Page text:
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November 17, 2023
Law.com

10th Circuit Sends Class-Action Plaintiffs to Arbitration Over Interpretation of Agreement

Law.com


In Brayman v. KeyPoint Government Solutions, the U.S. Court of Appeals for the Tenth Circuit considered whether a judge or an arbitrator must decide whether an exception in the parties’ arbitration agreement applied. In its analysis, the appellate court harmonized two competing clauses and held that the arbitrator must decide arbitrability. Brayman gives guidance to companies wanting to shore up their arbitration agreements against similar court challenges.

Legal Background

Arbitration is “a matter of contract,” so contracting parties can agree to have an arbitrator decide whether the dispute even belongs in arbitration. Belnap v. Iasis Healthcare, 844 F.3d 1272, 1280 (10th Cir. 2017). This issue is called “arbitrability,” and it is distinct from “the merits of the underlying disputes.” Coinbase v. Bielski, 143 S. Ct. 1915, 1923 (2023). A court will decide arbitrability unless there is “clear and unmistakable evidence” that the parties meant to delegate arbitrability to the arbitrator. First Options of Chicago v. Kaplan, 514 U.S. 938, 943–44 (1995) (alterations removed).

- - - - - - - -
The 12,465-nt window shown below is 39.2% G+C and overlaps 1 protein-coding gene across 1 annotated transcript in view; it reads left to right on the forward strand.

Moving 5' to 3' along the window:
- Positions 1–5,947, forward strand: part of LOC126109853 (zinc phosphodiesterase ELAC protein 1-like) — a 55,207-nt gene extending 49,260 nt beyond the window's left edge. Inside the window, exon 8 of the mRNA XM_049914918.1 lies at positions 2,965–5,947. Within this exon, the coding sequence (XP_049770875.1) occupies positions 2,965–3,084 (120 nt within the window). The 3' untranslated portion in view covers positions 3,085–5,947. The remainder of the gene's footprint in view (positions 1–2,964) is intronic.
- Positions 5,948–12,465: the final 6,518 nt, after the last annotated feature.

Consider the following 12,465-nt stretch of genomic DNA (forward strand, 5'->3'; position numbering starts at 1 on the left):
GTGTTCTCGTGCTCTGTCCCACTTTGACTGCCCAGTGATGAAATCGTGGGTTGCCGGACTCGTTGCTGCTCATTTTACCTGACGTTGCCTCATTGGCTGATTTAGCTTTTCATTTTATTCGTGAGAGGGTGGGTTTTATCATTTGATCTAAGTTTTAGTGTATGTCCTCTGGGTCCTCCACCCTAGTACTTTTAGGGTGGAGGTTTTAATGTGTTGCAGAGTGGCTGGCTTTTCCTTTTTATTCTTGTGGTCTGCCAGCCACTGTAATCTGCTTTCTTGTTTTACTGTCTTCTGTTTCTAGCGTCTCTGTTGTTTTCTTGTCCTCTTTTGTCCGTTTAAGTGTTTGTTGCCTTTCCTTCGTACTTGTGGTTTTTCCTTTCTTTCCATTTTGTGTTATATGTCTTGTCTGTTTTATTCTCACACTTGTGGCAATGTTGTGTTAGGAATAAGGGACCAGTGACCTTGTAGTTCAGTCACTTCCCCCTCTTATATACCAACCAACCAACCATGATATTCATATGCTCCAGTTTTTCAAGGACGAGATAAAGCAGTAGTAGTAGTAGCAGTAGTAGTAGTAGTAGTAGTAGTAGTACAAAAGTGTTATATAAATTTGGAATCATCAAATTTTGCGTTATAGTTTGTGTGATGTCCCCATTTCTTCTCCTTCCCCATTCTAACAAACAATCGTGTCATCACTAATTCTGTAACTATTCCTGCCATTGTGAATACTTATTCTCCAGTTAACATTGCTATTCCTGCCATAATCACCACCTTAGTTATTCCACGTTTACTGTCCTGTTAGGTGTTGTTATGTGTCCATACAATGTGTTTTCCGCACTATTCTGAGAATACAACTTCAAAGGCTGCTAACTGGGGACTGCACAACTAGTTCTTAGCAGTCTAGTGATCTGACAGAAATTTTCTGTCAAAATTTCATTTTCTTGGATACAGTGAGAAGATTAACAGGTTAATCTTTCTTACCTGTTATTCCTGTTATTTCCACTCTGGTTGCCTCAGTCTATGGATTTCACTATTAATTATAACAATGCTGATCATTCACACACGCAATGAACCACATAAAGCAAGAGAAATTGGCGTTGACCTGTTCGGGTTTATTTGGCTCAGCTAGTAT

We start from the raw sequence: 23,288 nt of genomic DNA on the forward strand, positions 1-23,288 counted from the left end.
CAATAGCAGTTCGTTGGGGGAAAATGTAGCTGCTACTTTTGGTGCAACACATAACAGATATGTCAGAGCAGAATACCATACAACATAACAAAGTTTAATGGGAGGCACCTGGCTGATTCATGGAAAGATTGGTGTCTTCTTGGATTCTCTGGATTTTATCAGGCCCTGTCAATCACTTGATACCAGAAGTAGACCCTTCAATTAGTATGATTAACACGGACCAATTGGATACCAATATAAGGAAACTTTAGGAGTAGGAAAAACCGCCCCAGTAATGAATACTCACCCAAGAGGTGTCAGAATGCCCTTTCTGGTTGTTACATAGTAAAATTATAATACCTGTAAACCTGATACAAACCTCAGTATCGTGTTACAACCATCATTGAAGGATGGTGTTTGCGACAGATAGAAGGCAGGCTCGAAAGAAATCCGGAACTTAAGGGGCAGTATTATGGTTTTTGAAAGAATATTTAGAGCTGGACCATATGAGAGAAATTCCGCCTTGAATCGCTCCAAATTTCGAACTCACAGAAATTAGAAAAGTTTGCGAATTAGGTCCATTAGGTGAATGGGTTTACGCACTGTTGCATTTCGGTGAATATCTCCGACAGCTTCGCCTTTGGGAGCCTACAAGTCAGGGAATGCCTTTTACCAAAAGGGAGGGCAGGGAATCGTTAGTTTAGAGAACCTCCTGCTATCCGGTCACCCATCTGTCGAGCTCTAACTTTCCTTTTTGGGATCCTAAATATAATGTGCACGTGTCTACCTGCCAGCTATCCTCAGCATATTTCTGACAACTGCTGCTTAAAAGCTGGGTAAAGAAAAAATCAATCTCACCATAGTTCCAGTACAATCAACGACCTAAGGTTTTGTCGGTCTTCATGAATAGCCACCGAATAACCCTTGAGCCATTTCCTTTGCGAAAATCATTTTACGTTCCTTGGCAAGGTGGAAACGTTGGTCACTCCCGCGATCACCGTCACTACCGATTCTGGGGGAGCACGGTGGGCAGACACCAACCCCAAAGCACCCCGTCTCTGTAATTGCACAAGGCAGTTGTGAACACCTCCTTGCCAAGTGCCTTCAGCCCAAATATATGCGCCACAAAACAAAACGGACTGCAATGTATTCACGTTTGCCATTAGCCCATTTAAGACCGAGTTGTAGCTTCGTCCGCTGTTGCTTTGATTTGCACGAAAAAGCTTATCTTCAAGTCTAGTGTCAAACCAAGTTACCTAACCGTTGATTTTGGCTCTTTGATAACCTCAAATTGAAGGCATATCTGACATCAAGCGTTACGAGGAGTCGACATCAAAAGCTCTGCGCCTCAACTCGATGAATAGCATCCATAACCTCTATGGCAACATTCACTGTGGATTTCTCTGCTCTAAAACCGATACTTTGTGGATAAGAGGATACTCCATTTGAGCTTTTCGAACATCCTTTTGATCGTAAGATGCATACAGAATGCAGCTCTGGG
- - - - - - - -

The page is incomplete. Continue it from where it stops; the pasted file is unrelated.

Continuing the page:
Factual Background

Defendant KeyPoint Government Solutions, Inc. provides investigative and background-screening services to federal agencies. Brayman v. KeyPoint Government Solutions, 83 F.4th 823, 827 (10th Cir. 2023). KeyPoint employs field investigators to perform interviews, search public records, and write investigative reports. Field investigators are hourly employees eligible for overtime pay under the Fair Labor Standards Act (FLSA), but they are bound by an arbitration agreement for all compensation-related disputes.

The agreement contains an “arbitrator decides clause” giving an arbitrator the “exclusive authority to resolve any dispute relating to the interpretation, applicability, enforceability, or formation of this agreement.” But the clause specifies that it does not apply to the agreement’s class action waiver provision, whose validity or enforceability must be decided by a court. Another provision (the “pending litigation exception”) clarifies that

[n]otwithstanding any other language in this agreement, this agreement does not apply to any currently pending litigation between employee and KeyPoint as of the date this agreement is signed by employee, and this agreement does not apply to any class, collective, or other representative action proceeding that is currently pending and to which you are a current or purported class member as of the day this agreement is signed by employee.

In a collective-action complaint filed in the District of Colorado, plaintiff Rachel Brayman alleged that KeyPoint violated the FLSA by failing to pay its field investigators for overtime worked. The district court conditionally certified the collective action, and the plaintiffs’ counsel began assembling the class. Two hundred fourteen plaintiffs joined the FLSA collective, with 63 from California. The California plaintiffs added California-law class-action claims about overtime pay, rest breaks, and meal breaks. KeyPoint then moved to compel arbitration of those California-law claims for some of the California plaintiffs, which the district court denied.